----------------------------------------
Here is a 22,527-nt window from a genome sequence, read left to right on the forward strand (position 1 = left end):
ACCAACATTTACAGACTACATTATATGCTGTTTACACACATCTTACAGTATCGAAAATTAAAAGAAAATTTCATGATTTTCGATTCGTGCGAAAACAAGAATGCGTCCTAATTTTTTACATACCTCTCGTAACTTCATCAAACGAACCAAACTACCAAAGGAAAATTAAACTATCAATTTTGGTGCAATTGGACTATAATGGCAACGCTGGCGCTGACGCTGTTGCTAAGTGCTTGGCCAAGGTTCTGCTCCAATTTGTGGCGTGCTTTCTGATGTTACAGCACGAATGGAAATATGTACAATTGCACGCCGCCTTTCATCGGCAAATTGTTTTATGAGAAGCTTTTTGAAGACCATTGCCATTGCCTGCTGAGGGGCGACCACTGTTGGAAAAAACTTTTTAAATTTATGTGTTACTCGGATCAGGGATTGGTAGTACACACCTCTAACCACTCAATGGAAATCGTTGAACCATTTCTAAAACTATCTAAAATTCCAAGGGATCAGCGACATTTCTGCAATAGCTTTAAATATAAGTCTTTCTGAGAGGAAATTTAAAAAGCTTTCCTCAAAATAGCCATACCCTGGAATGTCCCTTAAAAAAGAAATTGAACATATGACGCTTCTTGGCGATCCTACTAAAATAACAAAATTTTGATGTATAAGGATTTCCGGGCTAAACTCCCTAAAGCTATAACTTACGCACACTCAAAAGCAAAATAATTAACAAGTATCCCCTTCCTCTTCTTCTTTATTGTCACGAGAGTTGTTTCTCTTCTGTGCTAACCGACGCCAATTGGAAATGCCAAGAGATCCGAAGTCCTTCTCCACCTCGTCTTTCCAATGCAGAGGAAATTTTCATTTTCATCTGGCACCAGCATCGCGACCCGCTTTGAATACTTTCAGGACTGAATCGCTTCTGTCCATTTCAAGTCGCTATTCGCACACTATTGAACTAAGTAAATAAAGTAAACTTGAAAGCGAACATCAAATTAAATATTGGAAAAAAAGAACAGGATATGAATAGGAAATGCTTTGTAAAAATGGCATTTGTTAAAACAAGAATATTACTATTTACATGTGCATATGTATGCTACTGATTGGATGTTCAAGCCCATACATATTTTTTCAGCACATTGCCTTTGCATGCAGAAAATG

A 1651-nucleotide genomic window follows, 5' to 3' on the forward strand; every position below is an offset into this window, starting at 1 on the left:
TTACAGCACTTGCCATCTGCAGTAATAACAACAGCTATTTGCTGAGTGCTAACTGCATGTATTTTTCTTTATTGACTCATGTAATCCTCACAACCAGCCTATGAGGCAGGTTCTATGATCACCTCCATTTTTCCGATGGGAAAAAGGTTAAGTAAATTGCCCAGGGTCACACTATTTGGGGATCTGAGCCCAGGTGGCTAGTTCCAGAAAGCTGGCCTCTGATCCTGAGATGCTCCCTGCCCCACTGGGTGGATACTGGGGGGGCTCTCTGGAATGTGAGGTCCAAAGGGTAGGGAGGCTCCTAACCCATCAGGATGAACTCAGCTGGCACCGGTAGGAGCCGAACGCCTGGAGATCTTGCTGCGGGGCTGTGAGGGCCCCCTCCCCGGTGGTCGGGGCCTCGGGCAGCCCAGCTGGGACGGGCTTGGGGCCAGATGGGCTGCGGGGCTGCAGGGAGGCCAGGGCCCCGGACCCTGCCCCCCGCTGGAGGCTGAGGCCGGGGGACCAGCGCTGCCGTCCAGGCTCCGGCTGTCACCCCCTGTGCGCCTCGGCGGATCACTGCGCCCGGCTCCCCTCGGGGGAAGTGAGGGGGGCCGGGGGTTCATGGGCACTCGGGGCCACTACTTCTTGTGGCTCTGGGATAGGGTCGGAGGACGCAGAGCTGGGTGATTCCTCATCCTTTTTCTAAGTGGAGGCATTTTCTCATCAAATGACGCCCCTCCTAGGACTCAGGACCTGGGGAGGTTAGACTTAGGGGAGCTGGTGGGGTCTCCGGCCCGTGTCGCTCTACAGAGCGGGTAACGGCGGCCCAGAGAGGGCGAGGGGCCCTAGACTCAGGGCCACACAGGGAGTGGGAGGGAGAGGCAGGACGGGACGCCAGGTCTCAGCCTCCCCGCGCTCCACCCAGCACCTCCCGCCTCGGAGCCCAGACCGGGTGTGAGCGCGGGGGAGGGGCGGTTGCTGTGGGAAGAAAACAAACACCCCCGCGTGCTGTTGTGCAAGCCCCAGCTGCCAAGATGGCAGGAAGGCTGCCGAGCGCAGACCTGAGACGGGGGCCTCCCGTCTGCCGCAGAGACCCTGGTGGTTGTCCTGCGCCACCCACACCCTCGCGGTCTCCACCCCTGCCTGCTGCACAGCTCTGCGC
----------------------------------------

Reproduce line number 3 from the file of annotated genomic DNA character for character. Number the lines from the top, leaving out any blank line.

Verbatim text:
A 1651-nucleotide genomic window follows, 5' to 3' on the forward strand; every position below is an offset into this window, starting at 1 on the left: